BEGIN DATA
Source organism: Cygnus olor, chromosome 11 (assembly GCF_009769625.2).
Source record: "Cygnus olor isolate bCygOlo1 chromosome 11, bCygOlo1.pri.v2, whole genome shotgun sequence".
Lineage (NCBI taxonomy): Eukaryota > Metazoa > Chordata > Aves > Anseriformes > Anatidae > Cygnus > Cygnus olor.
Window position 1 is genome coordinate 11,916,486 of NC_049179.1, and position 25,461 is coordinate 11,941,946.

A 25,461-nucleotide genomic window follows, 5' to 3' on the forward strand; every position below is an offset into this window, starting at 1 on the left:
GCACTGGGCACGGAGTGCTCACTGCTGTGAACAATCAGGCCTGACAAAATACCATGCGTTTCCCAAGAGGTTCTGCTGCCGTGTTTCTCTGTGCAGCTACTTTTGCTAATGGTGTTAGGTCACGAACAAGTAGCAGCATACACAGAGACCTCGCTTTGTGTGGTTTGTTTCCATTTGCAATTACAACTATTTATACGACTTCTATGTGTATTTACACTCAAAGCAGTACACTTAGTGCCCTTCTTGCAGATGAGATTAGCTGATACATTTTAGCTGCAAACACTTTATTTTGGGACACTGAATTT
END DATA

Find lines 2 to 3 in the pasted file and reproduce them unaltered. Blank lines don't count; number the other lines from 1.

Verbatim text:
Source record: "Cygnus olor isolate bCygOlo1 chromosome 11, bCygOlo1.pri.v2, whole genome shotgun sequence".
Lineage (NCBI taxonomy): Eukaryota > Metazoa > Chordata > Aves > Anseriformes > Anatidae > Cygnus > Cygnus olor.